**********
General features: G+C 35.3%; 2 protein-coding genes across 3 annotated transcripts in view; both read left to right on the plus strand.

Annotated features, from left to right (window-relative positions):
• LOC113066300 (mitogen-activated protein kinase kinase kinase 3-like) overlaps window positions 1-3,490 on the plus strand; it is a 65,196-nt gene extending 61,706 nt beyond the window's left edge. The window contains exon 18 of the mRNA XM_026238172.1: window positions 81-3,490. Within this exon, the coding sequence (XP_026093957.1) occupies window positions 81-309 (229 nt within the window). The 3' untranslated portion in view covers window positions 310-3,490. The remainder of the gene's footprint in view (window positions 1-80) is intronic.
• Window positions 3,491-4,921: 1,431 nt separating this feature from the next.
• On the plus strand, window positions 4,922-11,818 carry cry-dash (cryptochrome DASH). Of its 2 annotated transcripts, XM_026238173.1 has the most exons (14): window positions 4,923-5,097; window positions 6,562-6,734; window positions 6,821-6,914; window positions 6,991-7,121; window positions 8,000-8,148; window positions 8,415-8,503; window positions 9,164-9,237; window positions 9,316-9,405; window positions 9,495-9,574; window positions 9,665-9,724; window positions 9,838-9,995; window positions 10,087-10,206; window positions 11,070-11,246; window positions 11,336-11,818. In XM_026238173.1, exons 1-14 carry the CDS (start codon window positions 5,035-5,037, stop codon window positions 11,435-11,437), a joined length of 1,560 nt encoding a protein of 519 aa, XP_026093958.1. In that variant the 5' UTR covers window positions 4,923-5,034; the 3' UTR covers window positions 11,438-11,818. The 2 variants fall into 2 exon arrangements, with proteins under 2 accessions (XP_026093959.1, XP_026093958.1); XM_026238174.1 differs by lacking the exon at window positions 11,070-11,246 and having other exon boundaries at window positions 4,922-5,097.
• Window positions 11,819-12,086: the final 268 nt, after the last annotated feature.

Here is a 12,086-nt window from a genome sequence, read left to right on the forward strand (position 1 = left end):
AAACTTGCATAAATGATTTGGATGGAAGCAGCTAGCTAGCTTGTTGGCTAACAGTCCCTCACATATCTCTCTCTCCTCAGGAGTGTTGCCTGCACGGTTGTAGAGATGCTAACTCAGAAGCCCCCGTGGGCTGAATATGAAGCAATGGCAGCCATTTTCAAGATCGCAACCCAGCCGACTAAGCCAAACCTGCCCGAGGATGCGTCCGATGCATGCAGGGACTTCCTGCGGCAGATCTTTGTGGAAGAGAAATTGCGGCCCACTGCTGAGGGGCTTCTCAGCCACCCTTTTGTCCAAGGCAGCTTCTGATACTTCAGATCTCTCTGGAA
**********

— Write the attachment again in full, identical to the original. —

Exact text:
General features: G+C 35.3%; 2 protein-coding genes across 3 annotated transcripts in view; both read left to right on the plus strand.

Annotated features, from left to right (window-relative positions):
• LOC113066300 (mitogen-activated protein kinase kinase kinase 3-like) overlaps window positions 1-3,490 on the plus strand; it is a 65,196-nt gene extending 61,706 nt beyond the window's left edge. The window contains exon 18 of the mRNA XM_026238172.1: window positions 81-3,490. Within this exon, the coding sequence (XP_026093957.1) occupies window positions 81-309 (229 nt within the window). The 3' untranslated portion in view covers window positions 310-3,490. The remainder of the gene's footprint in view (window positions 1-80) is intronic.
• Window positions 3,491-4,921: 1,431 nt separating this feature from the next.
• On the plus strand, window positions 4,922-11,818 carry cry-dash (cryptochrome DASH). Of its 2 annotated transcripts, XM_026238173.1 has the most exons (14): window positions 4,923-5,097; window positions 6,562-6,734; window positions 6,821-6,914; window positions 6,991-7,121; window positions 8,000-8,148; window positions 8,415-8,503; window positions 9,164-9,237; window positions 9,316-9,405; window positions 9,495-9,574; window positions 9,665-9,724; window positions 9,838-9,995; window positions 10,087-10,206; window positions 11,070-11,246; window positions 11,336-11,818. In XM_026238173.1, exons 1-14 carry the CDS (start codon window positions 5,035-5,037, stop codon window positions 11,435-11,437), a joined length of 1,560 nt encoding a protein of 519 aa, XP_026093958.1. In that variant the 5' UTR covers window positions 4,923-5,034; the 3' UTR covers window positions 11,438-11,818. The 2 variants fall into 2 exon arrangements, with proteins under 2 accessions (XP_026093959.1, XP_026093958.1); XM_026238174.1 differs by lacking the exon at window positions 11,070-11,246 and having other exon boundaries at window positions 4,922-5,097.
• Window positions 11,819-12,086: the final 268 nt, after the last annotated feature.

Here is a 12,086-nt window from a genome sequence, read left to right on the forward strand (position 1 = left end):
AAACTTGCATAAATGATTTGGATGGAAGCAGCTAGCTAGCTTGTTGGCTAACAGTCCCTCACATATCTCTCTCTCCTCAGGAGTGTTGCCTGCACGGTTGTAGAGATGCTAACTCAGAAGCCCCCGTGGGCTGAATATGAAGCAATGGCAGCCATTTTCAAGATCGCAACCCAGCCGACTAAGCCAAACCTGCCCGAGGATGCGTCCGATGCATGCAGGGACTTCCTGCGGCAGATCTTTGTGGAAGAGAAATTGCGGCCCACTGCTGAGGGGCTTCTCAGCCACCCTTTTGTCCAAGGCAGCTTCTGATACTTCAGATCTCTCTGGAA